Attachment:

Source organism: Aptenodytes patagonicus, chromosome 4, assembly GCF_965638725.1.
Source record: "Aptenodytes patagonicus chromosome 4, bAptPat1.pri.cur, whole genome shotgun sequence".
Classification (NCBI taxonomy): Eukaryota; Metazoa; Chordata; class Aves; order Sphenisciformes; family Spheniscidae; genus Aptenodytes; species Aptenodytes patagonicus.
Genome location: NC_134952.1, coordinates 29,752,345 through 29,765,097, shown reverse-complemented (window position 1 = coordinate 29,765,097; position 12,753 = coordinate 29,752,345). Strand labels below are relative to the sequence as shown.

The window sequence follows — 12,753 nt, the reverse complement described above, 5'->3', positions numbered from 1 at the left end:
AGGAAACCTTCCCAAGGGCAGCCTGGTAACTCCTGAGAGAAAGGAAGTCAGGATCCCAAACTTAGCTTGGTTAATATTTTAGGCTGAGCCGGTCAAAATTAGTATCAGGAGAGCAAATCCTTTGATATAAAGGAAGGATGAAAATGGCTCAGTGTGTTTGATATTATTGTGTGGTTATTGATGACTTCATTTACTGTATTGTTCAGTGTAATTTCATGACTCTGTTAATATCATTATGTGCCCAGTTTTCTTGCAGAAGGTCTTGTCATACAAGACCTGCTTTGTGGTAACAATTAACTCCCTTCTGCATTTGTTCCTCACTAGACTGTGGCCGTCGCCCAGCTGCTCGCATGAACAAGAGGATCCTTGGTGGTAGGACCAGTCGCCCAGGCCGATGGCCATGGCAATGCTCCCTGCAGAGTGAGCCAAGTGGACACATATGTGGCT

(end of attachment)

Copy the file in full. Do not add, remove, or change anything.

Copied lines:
Source organism: Aptenodytes patagonicus, chromosome 4, assembly GCF_965638725.1.
Source record: "Aptenodytes patagonicus chromosome 4, bAptPat1.pri.cur, whole genome shotgun sequence".
Classification (NCBI taxonomy): Eukaryota; Metazoa; Chordata; class Aves; order Sphenisciformes; family Spheniscidae; genus Aptenodytes; species Aptenodytes patagonicus.
Genome location: NC_134952.1, coordinates 29,752,345 through 29,765,097, shown reverse-complemented (window position 1 = coordinate 29,765,097; position 12,753 = coordinate 29,752,345). Strand labels below are relative to the sequence as shown.

The window sequence follows — 12,753 nt, the reverse complement described above, 5'->3', positions numbered from 1 at the left end:
AGGAAACCTTCCCAAGGGCAGCCTGGTAACTCCTGAGAGAAAGGAAGTCAGGATCCCAAACTTAGCTTGGTTAATATTTTAGGCTGAGCCGGTCAAAATTAGTATCAGGAGAGCAAATCCTTTGATATAAAGGAAGGATGAAAATGGCTCAGTGTGTTTGATATTATTGTGTGGTTATTGATGACTTCATTTACTGTATTGTTCAGTGTAATTTCATGACTCTGTTAATATCATTATGTGCCCAGTTTTCTTGCAGAAGGTCTTGTCATACAAGACCTGCTTTGTGGTAACAATTAACTCCCTTCTGCATTTGTTCCTCACTAGACTGTGGCCGTCGCCCAGCTGCTCGCATGAACAAGAGGATCCTTGGTGGTAGGACCAGTCGCCCAGGCCGATGGCCATGGCAATGCTCCCTGCAGAGTGAGCCAAGTGGACACATATGTGGCT